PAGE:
• Sam Wilks

Why do employee’s leave?

When an employee leaves it is not an event. It is due to disengagement that can take days, week, months or years. The steps that occur prior to employees leaving are predictable.

  • Enthusiastically start the job

  • Question the decision to stay after several bad experiences

  • Think seriously about quitting

  • Try to change things

  • Resolve to resign

  • Consider the cost of resigning

  • Passively seek alternative employment

  • Actively seek alternative employment

  • Get a job offer

  • Resign and start a new job

  • or Resign without a new job

  • or stay and disengage

The cost of finding and hiring a good staff member is averaged at $4870 in Australia but any person in business know that the cost is far greater.

Most managers spend so much time preoccupied they fail to notice where their employees are. In my experience through managing in a multinational corporation, partnership with Australia’s largest Real estate groups and several local firms, the reality is choosing a good manager has nothing to do with qualifications, and everything to do with education.

Education is gained by experience and communication, if your manager can’t communicate effectively or keep appointments, then your business is greatly diminished.

How does a manager stop someone leaving?

There are two opportunities, the first is when disappointment or bitterness arises, this can be due to several possible circumstances. The second is when the employee has decided to leave. However, due to the lack of economic understanding by many managers, many staff are now on casual employment, this means once a staff member has decided to leave, the manager has lost this opportunity.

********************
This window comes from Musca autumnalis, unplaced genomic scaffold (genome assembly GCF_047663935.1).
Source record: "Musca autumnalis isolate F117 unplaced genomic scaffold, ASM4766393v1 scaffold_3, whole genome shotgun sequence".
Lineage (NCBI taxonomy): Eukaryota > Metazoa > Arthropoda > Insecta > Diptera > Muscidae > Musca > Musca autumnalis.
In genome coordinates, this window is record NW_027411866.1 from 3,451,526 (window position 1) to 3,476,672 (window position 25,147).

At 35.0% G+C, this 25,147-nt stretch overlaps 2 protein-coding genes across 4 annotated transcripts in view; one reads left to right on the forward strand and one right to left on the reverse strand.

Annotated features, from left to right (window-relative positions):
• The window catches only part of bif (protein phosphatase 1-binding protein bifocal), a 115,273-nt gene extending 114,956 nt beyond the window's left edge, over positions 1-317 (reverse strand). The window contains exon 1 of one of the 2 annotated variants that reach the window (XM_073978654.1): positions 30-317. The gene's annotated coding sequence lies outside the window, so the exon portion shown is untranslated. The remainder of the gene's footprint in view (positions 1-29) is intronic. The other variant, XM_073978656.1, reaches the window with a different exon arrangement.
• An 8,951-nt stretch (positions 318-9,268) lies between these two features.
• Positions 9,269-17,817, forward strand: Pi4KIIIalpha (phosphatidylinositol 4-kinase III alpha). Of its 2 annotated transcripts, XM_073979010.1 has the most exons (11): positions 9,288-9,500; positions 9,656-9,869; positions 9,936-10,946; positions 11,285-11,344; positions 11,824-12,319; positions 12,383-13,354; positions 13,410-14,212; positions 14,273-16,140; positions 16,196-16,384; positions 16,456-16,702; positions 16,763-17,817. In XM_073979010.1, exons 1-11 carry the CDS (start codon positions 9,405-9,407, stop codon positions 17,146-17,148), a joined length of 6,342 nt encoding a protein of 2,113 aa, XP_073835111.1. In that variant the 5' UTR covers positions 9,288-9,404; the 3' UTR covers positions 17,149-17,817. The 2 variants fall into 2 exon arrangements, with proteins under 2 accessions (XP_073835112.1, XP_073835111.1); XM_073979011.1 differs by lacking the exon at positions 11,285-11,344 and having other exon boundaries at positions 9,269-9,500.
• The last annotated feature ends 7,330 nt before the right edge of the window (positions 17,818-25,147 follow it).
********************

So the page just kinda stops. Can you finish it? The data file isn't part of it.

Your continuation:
The reason why staff leave is due to purely personal needs.

  • Employees need to trust their employers

  • Employees need to have a feeling of hope that a business is improving etc.

  • Employees need to feel valued

  • Employees need to feel competent

  • Employees need to feel stable

If there is a breach of trust, a failure to attend scheduled meetings, a perceived lack of honesty or integrity in management, it will lead to staff leaving. If the circumstances that lead to these feelings are public, then staff will generally leave on mass.

The most common reasons employees have given for resigning are as follows -

  • The job wasn’t as expected.

  • The job doesn’t match the employee’s personality

  • There is little coaching or feedback especially written feedback.

  • There is a lack of growth and advancement opportunities.

  • Employees feel devalued or unrecognized

  • Employees suffer from stress, from overwork and a lack of work-life balance

  • There is a loss of trust and confidence in managers

Managers are challenged with creating a culture of trust and integrity. These virtues create a bond and a sense of employee engagement. The tone of this engagement is always set by the managers or leaders in an organization.

If a manager/s lacks integrity or are untrustworthy, then you will see issues manifest themselves in the workplace. There will be a lack of enthusiasm, professionalism and increasing complaints from clients and staff alike.

An active resistance to bad business practice and the questioning of bad decisions is not only important to keep managers well informed and provide important feedback.

A good manager will Inspire trust and confidence in their staff. This is done by sharing a clear vision, workable plans, consistency and competence. However, once the bonds are broken then it is difficult to repair.

For many companies the resignation of several staff, especially in a short period of time, affirms conspicuous issues, but, by the time many companies recognise the problem, clients have already moved on.

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